def insert(self, table, values):
        '''Executes an INSERT statement against table.

        table           -- name of the table to be written to
        values          -- list of rows (dicts) to be inserted

        Returns: None
            # build list of column names
            cols = values[0].keys()

            # generate insert statement
            stmt = 'INSERT INTO ' + table + ' ('
            stmt += ', '.join(cols)
            stmt += ') VALUES ('
            stmt += ', '.join([":%s" % col for col in cols])
            stmt += ')'

            # submit

            self.cur.execute('BEGIN IMMEDIATE')
            self.cur.executemany(stmt, values)

            return self.conn.changes()

        except apsw.SQLError as sql:
            print 'Error in SQL submitted:', sql
            print 'SQL:', stmt

        except apsw.Error as error:
            print 'APSW Error: ', error

        except Exception as error:
            print 'Error submitting insert:', error


I’ve used the apsw SQLite wrapper here, but if at some point I decided to switch to pysqlite, or to use a MySQL database, I could do so without greatly affecting the calling code. The potential drawback here is that what you gain is offset by the loss of control. It may well be that all your application needs to do is to read from or write to a single table at a time, but what about if it needs to execute a join? Drop or create a table or view? What if you need to do specify a more complex where condition than “column=value”?

It may well be possible to rewrite this class to expose these operations, but I could see this getting to be a lot of work. In the next part I’ll look at some ORM (Object Relational Map) solutions which get around this nicely by mapping an OO structure to a relational model.


4 thoughts on “Python Data Access patterns, part 1

  1. Roger says:

    I’m the author of APSW and your code could be a lot shorter. When opening the database you can specify flags including that it must exist already, so there is no need for testing for file existence.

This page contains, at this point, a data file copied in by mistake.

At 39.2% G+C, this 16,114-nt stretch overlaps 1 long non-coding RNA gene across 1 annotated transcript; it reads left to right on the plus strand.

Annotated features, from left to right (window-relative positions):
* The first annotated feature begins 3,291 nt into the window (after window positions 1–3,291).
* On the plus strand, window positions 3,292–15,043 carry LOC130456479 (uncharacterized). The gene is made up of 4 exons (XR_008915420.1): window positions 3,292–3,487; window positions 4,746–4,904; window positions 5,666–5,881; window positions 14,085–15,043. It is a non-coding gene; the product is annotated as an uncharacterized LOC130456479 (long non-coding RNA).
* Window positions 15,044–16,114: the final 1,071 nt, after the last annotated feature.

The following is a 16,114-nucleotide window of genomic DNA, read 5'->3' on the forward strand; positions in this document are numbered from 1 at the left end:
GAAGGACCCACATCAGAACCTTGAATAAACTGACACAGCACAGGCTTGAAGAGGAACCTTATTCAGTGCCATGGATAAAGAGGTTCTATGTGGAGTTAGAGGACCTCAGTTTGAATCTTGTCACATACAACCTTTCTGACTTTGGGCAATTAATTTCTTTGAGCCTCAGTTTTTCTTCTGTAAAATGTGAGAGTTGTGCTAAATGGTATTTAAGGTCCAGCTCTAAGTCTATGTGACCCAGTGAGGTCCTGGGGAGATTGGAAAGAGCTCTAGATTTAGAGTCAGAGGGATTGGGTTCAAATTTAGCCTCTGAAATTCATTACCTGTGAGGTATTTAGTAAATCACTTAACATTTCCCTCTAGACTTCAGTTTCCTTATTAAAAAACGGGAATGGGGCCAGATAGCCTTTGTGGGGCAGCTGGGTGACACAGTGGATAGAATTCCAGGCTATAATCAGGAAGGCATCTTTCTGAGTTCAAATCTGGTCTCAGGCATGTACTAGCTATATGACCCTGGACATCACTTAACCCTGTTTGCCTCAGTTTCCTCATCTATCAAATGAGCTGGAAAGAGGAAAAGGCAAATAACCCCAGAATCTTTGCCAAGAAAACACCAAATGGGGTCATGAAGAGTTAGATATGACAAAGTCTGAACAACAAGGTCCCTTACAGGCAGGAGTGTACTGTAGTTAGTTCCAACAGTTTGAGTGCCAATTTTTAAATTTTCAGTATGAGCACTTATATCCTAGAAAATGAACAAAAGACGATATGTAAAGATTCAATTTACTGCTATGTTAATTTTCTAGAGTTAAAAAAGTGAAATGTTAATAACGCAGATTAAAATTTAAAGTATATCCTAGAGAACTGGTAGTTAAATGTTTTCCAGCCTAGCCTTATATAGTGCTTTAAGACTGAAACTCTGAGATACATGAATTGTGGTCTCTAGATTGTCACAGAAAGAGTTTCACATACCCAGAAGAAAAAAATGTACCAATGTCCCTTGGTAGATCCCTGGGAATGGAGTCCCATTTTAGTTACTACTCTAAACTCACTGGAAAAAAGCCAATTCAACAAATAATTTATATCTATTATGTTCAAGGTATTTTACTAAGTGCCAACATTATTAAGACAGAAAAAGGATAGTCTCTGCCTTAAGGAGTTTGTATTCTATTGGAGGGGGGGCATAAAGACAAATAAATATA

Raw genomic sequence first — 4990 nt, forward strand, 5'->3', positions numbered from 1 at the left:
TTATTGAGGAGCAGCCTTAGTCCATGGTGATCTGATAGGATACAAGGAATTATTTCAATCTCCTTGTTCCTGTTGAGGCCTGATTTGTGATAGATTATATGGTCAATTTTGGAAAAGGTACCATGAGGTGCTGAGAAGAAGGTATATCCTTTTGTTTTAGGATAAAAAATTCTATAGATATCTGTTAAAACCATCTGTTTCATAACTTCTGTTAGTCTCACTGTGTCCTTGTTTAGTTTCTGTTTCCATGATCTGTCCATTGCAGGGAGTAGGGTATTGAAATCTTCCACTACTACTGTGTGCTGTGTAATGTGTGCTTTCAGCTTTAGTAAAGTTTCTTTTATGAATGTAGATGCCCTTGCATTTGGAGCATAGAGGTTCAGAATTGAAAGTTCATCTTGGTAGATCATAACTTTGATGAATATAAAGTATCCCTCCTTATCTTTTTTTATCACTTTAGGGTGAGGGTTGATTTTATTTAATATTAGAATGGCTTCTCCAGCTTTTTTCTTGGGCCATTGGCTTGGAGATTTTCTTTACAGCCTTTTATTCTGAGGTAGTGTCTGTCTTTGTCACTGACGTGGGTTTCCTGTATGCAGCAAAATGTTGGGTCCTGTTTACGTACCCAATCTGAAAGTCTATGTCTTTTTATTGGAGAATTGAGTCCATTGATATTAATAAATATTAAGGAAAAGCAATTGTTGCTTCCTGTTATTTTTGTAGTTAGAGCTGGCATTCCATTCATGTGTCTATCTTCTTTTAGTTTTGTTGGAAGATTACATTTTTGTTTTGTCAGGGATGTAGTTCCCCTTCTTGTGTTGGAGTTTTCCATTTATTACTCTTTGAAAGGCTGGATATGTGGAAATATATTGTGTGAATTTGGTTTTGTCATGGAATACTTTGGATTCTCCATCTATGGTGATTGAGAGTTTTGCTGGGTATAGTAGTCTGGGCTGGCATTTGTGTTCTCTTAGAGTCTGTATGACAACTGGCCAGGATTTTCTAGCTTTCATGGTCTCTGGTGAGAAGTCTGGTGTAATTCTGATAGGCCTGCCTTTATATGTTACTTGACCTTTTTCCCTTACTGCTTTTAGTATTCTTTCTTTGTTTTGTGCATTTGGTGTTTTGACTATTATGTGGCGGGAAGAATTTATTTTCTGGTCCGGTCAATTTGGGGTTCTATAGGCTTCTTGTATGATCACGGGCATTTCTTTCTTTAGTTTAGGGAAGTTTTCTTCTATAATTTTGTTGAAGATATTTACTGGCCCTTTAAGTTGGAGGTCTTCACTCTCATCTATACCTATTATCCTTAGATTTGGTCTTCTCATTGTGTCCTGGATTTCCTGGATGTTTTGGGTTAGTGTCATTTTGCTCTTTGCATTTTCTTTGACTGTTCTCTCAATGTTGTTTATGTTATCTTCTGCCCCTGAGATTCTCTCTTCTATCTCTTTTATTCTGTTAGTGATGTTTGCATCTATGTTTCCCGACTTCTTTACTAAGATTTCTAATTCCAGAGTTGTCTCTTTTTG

There is no need for tracing code – see the apswtrace utility which will do all the work for you, including generating reports and showing executing code plus result rows.

    For the insert function you can use context managers (with statement). It will automatically rollback on error.

    There is also no need to close the cursor. This was a requirement several years ago because SQLite was not threadsafe so you had to ensure closing happened in the same thread as other operations. If you let the Python garbage collector run then it could close/free the objects in a different thread. SQLite has been threadsafe for quite a while now as has APSW. (Note that pysqlite still requires all operations in the same thread.)

    There is also no need to have a cursor instance as part of the object. Cursors are very very cheap, make plenty of them. The danger in trying to only have one is that another function may reuse it which will discard any remaining rows some other function is expecting. (This is discussed in the first note on the documentation page for cursors.)

    As a general style issue it is very bad practise to catch exceptions, print something and then just carry on. This means the callers will not get exceptions and carry on as though nothing had happened. At least adding some ‘raise’ to reraise the exceptions would be a good idea.

    There is a python-sqlite mailing list which the pysqlite author and myself manage as a helpful source of discussion and hints.

    With respect to your last sentence, also have a look at document oriented databases. They let you store Python objects directly without having intermediate layers trying to map them relationally. I like MongoDB for performance and scale, and CouchDB for replication and web friendliness.

    • geoffness says:

      Thank you Roger, this is very helpful feedback. I was actually a little hesitant to post this, not having used APSW before, but I now feel a lot better informed! I will put a rewrite based on your comment in a new post.

      • Roger says:

        I’m happy to review your rewrite – feel free to send me personal email or to the python-sqlite mailing list.

        BTW everything I said above is actually covered in the APSW documentation. Unfortunately there is a fair amount of it so that makes it less likely it would all be read or remembered. I’d appreciate any suggestions on improving it (structure and content).